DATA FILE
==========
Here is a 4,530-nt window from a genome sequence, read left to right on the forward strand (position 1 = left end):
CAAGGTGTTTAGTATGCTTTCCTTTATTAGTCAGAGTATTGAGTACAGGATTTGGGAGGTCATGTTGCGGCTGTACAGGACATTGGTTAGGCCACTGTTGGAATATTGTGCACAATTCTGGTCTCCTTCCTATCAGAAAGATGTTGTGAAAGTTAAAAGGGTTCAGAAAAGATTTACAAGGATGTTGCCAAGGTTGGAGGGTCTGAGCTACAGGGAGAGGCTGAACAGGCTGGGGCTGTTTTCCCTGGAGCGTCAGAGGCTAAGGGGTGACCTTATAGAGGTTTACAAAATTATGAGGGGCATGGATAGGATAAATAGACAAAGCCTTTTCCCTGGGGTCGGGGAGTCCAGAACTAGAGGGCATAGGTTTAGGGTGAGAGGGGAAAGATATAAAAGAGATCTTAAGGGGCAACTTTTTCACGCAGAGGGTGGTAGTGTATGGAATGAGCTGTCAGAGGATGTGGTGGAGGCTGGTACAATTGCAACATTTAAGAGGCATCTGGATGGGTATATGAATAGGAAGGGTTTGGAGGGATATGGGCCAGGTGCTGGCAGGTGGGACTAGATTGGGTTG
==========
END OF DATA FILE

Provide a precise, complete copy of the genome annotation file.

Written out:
Here is a 4,530-nt window from a genome sequence, read left to right on the forward strand (position 1 = left end):
CAAGGTGTTTAGTATGCTTTCCTTTATTAGTCAGAGTATTGAGTACAGGATTTGGGAGGTCATGTTGCGGCTGTACAGGACATTGGTTAGGCCACTGTTGGAATATTGTGCACAATTCTGGTCTCCTTCCTATCAGAAAGATGTTGTGAAAGTTAAAAGGGTTCAGAAAAGATTTACAAGGATGTTGCCAAGGTTGGAGGGTCTGAGCTACAGGGAGAGGCTGAACAGGCTGGGGCTGTTTTCCCTGGAGCGTCAGAGGCTAAGGGGTGACCTTATAGAGGTTTACAAAATTATGAGGGGCATGGATAGGATAAATAGACAAAGCCTTTTCCCTGGGGTCGGGGAGTCCAGAACTAGAGGGCATAGGTTTAGGGTGAGAGGGGAAAGATATAAAAGAGATCTTAAGGGGCAACTTTTTCACGCAGAGGGTGGTAGTGTATGGAATGAGCTGTCAGAGGATGTGGTGGAGGCTGGTACAATTGCAACATTTAAGAGGCATCTGGATGGGTATATGAATAGGAAGGGTTTGGAGGGATATGGGCCAGGTGCTGGCAGGTGGGACTAGATTGGGTTG